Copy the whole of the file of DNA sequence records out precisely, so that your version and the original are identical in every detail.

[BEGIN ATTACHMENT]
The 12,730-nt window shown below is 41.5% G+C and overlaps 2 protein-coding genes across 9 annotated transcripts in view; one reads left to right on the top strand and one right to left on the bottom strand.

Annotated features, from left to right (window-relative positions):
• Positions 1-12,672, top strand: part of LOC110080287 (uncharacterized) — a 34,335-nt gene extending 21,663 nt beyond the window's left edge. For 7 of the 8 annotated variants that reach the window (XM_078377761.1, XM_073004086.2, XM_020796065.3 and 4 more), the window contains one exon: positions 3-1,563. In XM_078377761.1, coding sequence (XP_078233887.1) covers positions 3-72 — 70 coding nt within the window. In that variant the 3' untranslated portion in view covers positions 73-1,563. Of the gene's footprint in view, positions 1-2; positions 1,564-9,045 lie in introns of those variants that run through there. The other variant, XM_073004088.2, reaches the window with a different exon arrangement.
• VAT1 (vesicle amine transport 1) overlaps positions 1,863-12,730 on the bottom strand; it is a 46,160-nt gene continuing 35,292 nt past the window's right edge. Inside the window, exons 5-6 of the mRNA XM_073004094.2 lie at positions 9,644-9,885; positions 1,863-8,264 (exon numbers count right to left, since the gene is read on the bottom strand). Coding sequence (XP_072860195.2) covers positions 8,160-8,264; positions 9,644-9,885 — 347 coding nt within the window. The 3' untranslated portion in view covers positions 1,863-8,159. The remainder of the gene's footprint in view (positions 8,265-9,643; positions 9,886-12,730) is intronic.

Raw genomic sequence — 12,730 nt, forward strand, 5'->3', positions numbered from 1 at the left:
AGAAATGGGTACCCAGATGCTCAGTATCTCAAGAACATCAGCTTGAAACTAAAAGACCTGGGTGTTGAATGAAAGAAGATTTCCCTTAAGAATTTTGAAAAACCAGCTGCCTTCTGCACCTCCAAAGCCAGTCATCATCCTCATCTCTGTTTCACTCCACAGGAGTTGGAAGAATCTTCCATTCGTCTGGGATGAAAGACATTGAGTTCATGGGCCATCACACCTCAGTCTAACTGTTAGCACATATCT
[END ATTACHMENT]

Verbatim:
The 12,730-nt window shown below is 41.5% G+C and overlaps 2 protein-coding genes across 9 annotated transcripts in view; one reads left to right on the top strand and one right to left on the bottom strand.

Annotated features, from left to right (window-relative positions):
• Positions 1-12,672, top strand: part of LOC110080287 (uncharacterized) — a 34,335-nt gene extending 21,663 nt beyond the window's left edge. For 7 of the 8 annotated variants that reach the window (XM_078377761.1, XM_073004086.2, XM_020796065.3 and 4 more), the window contains one exon: positions 3-1,563. In XM_078377761.1, coding sequence (XP_078233887.1) covers positions 3-72 — 70 coding nt within the window. In that variant the 3' untranslated portion in view covers positions 73-1,563. Of the gene's footprint in view, positions 1-2; positions 1,564-9,045 lie in introns of those variants that run through there. The other variant, XM_073004088.2, reaches the window with a different exon arrangement.
• VAT1 (vesicle amine transport 1) overlaps positions 1,863-12,730 on the bottom strand; it is a 46,160-nt gene continuing 35,292 nt past the window's right edge. Inside the window, exons 5-6 of the mRNA XM_073004094.2 lie at positions 9,644-9,885; positions 1,863-8,264 (exon numbers count right to left, since the gene is read on the bottom strand). Coding sequence (XP_072860195.2) covers positions 8,160-8,264; positions 9,644-9,885 — 347 coding nt within the window. The 3' untranslated portion in view covers positions 1,863-8,159. The remainder of the gene's footprint in view (positions 8,265-9,643; positions 9,886-12,730) is intronic.

Raw genomic sequence — 12,730 nt, forward strand, 5'->3', positions numbered from 1 at the left:
AGAAATGGGTACCCAGATGCTCAGTATCTCAAGAACATCAGCTTGAAACTAAAAGACCTGGGTGTTGAATGAAAGAAGATTTCCCTTAAGAATTTTGAAAAACCAGCTGCCTTCTGCACCTCCAAAGCCAGTCATCATCCTCATCTCTGTTTCACTCCACAGGAGTTGGAAGAATCTTCCATTCGTCTGGGATGAAAGACATTGAGTTCATGGGCCATCACACCTCAGTCTAACTGTTAGCACATATCT